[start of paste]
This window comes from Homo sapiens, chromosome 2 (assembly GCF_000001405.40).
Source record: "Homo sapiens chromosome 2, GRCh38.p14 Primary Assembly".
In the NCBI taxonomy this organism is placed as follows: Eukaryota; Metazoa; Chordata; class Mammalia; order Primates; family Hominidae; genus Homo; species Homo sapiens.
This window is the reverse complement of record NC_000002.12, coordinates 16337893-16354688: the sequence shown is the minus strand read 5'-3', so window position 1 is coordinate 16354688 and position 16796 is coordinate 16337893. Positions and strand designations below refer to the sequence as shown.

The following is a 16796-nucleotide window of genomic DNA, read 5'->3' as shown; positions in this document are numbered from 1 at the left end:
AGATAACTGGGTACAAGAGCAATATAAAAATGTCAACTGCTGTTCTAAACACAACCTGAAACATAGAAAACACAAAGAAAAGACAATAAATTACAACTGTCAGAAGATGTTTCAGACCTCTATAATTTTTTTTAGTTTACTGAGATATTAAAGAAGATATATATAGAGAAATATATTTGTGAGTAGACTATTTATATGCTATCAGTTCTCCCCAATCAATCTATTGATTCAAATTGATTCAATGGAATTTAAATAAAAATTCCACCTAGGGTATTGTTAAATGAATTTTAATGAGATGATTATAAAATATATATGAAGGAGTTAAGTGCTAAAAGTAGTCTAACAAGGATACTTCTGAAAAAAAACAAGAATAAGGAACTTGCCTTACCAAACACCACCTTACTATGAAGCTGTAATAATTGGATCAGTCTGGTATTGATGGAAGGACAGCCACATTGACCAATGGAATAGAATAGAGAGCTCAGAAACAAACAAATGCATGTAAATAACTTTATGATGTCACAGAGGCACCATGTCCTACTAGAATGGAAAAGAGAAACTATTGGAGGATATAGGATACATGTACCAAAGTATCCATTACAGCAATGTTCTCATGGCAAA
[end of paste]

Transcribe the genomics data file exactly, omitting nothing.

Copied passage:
This window comes from Homo sapiens, chromosome 2 (assembly GCF_000001405.40).
Source record: "Homo sapiens chromosome 2, GRCh38.p14 Primary Assembly".
In the NCBI taxonomy this organism is placed as follows: Eukaryota; Metazoa; Chordata; class Mammalia; order Primates; family Hominidae; genus Homo; species Homo sapiens.
This window is the reverse complement of record NC_000002.12, coordinates 16337893-16354688: the sequence shown is the minus strand read 5'-3', so window position 1 is coordinate 16354688 and position 16796 is coordinate 16337893. Positions and strand designations below refer to the sequence as shown.

The following is a 16796-nucleotide window of genomic DNA, read 5'->3' as shown; positions in this document are numbered from 1 at the left end:
AGATAACTGGGTACAAGAGCAATATAAAAATGTCAACTGCTGTTCTAAACACAACCTGAAACATAGAAAACACAAAGAAAAGACAATAAATTACAACTGTCAGAAGATGTTTCAGACCTCTATAATTTTTTTTAGTTTACTGAGATATTAAAGAAGATATATATAGAGAAATATATTTGTGAGTAGACTATTTATATGCTATCAGTTCTCCCCAATCAATCTATTGATTCAAATTGATTCAATGGAATTTAAATAAAAATTCCACCTAGGGTATTGTTAAATGAATTTTAATGAGATGATTATAAAATATATATGAAGGAGTTAAGTGCTAAAAGTAGTCTAACAAGGATACTTCTGAAAAAAAACAAGAATAAGGAACTTGCCTTACCAAACACCACCTTACTATGAAGCTGTAATAATTGGATCAGTCTGGTATTGATGGAAGGACAGCCACATTGACCAATGGAATAGAATAGAGAGCTCAGAAACAAACAAATGCATGTAAATAACTTTATGATGTCACAGAGGCACCATGTCCTACTAGAATGGAAAAGAGAAACTATTGGAGGATATAGGATACATGTACCAAAGTATCCATTACAGCAATGTTCTCATGGCAAA